Figures often beguile me, particularly when I have the arranging of them myself; in which case the remark attributed to Disraeli would often apply with justice and force: 'There are three kinds of lies: lies, damned lies, and statistics.
- Mark Twain
Our headline might come as a surprise considering the negative new year coverage of hedge funds. CNBC opined Loeb, Cooperman Stand Out in Horrid Year for Hedge Funds, Forbes proclaimed Investors Are Sticking With Hedge Funds Despite Another Down Year, and WSJ nailed it with Hedge Funds Again Prove a Laggard.
According to WSJ, "Hedge funds on average gained an estimated 5.5% in 2012, according to industry-tracker HFR … In comparison, the Standard & Poor's 500-stock index gained 16% for the year on a total-return basis." Moreover, the average hedge fund lost 5% in 2011.
Just using this information, we arrived at our headline as the average hedge fund (being up 5.5%) in 2012 outperformed the average hedge fund (being down 5%) in 2011 by 220% and that is indeed a resounding turnaround for the 2 trillion dollar industry! (If you look at Forbes headline it is downright wrong to say "Down Year" and CNBC claiming a "Horrid Year" is, well, a matter of opinion.)
The article in WSJ further elaborates: "Despite a few outsize performers, hedge funds lagged behind broader markets for the fourth year in a row, the longest period of underperformance since 1998, according to industry tracker HFR." To prove its point, the article has a chart showing the underperformance since 2009, and also shows the last year of relative outperformance in 2008 (Hedge Funds -19% vs. S&P 500 -38%).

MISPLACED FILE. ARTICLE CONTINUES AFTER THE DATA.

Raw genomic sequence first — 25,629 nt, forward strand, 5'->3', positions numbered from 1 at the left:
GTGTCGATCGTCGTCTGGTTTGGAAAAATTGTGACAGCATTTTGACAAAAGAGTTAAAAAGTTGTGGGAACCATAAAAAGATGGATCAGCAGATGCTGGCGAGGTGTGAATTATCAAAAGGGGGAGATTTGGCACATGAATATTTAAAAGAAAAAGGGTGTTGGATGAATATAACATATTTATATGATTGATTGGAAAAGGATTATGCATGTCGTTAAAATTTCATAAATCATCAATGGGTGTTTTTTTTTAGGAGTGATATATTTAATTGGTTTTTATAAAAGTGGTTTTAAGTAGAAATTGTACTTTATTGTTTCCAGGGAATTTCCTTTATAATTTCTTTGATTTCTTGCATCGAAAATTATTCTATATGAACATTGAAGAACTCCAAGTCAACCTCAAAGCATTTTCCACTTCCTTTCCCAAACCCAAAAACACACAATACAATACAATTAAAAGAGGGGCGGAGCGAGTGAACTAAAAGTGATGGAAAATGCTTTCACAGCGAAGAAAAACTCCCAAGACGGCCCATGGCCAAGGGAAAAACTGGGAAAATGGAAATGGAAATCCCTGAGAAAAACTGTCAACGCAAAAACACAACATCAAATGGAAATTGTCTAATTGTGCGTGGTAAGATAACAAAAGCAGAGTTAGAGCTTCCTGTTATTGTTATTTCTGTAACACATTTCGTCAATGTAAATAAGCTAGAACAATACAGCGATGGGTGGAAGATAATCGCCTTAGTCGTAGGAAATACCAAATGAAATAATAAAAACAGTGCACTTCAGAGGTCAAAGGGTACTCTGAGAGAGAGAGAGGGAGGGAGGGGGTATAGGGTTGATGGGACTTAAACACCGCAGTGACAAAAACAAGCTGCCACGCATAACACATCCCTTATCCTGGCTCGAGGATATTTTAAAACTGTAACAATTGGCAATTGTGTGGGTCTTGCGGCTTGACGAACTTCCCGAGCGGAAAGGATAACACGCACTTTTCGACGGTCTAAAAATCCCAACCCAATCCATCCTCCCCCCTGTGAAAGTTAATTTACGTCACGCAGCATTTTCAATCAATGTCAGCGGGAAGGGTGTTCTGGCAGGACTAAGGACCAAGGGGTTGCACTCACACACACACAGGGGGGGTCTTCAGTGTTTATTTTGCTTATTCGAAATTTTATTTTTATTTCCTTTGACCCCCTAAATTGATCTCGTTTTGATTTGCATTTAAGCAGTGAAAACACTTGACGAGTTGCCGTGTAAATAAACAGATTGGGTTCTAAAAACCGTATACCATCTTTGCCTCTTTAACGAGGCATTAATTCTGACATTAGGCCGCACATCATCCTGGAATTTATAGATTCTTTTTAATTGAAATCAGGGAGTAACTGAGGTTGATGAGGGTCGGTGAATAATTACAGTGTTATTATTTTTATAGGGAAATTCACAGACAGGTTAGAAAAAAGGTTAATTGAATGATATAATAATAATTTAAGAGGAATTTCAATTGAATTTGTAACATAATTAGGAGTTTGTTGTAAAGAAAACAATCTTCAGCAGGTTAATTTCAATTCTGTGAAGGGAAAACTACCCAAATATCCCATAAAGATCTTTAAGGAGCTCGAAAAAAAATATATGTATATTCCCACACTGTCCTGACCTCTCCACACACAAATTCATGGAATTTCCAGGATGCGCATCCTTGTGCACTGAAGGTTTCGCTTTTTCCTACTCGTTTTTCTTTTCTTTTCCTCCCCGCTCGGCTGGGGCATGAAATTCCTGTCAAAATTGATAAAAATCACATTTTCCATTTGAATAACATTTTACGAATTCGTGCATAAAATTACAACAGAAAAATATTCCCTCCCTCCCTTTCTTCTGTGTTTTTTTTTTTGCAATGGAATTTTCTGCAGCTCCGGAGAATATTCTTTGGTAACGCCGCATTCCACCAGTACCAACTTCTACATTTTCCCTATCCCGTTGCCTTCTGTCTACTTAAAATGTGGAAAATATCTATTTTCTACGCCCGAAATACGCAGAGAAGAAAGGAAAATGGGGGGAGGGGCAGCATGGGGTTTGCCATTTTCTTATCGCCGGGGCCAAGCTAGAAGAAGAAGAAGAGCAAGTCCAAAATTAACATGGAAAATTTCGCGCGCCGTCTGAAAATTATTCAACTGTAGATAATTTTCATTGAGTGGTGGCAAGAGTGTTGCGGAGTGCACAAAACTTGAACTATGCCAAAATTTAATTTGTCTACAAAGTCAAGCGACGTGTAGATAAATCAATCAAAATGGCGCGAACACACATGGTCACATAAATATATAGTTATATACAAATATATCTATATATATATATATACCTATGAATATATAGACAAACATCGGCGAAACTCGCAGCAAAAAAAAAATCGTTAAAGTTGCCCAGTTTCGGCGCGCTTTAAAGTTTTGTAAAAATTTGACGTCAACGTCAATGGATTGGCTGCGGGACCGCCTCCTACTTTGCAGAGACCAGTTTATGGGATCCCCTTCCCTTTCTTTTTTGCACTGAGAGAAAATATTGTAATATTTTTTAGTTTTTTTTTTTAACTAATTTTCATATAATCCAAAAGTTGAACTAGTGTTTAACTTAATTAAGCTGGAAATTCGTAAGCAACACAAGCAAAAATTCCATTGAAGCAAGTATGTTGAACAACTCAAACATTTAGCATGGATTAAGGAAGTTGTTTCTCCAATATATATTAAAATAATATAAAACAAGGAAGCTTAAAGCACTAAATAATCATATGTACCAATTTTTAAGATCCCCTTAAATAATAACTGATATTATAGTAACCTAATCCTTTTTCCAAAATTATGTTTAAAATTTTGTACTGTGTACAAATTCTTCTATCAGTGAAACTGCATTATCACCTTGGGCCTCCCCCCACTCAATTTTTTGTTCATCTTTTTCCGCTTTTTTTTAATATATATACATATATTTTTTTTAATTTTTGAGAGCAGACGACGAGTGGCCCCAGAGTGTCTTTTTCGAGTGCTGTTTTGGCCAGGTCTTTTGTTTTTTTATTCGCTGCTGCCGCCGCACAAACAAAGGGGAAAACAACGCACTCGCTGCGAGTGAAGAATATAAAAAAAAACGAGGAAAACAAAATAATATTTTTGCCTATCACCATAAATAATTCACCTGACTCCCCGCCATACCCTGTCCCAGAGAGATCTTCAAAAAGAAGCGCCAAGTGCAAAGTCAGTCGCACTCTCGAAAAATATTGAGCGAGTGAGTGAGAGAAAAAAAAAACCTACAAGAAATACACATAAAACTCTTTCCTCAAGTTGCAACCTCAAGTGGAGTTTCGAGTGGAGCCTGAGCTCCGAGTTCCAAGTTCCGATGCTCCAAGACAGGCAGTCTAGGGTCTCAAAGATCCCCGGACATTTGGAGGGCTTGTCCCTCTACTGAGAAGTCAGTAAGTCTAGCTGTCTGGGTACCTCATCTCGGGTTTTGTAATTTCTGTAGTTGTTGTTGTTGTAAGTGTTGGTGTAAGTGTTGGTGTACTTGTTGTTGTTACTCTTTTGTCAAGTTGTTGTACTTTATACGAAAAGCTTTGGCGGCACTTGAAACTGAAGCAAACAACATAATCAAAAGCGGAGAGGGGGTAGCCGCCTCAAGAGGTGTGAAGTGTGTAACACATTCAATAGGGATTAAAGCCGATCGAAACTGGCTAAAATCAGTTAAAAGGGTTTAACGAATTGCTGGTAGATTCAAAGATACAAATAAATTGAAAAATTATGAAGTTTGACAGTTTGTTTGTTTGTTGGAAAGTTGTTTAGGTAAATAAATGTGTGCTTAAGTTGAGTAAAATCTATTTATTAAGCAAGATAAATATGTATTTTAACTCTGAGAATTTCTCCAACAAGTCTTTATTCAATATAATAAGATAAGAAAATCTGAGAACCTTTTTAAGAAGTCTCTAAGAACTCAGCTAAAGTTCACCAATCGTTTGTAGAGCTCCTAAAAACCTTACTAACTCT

So we did a simple calculation: An investor plops down $100 in the S&P 500 and another investor $100 in the HFR Hedge Fund Average in Jan 1, 2008. Who comes out ahead at the end of 2012?
The hedge fund investor comes ahead by 99 cents (cannot make this stuff up).
We realize there are subtleties (such as survivorship bias and risk-adjusted returns, to name a couple) that we have not taken into account that could favor the hedge funds or the market index. But our intention here is not to offer conclusive research, just show how misleading headlines can be (including ours?).
For a more objective look at the winners (unfortunately that can mean in 2012 the likes of Baupost Group not being included) we recommend Bloomberg's 100 Top-Performing Large Hedge Funds. The returns are for the 10 months ending on October 31, 2012, and will be updated for the full 2012 in February 2013. Until then we recommend the writings of Mark Twain.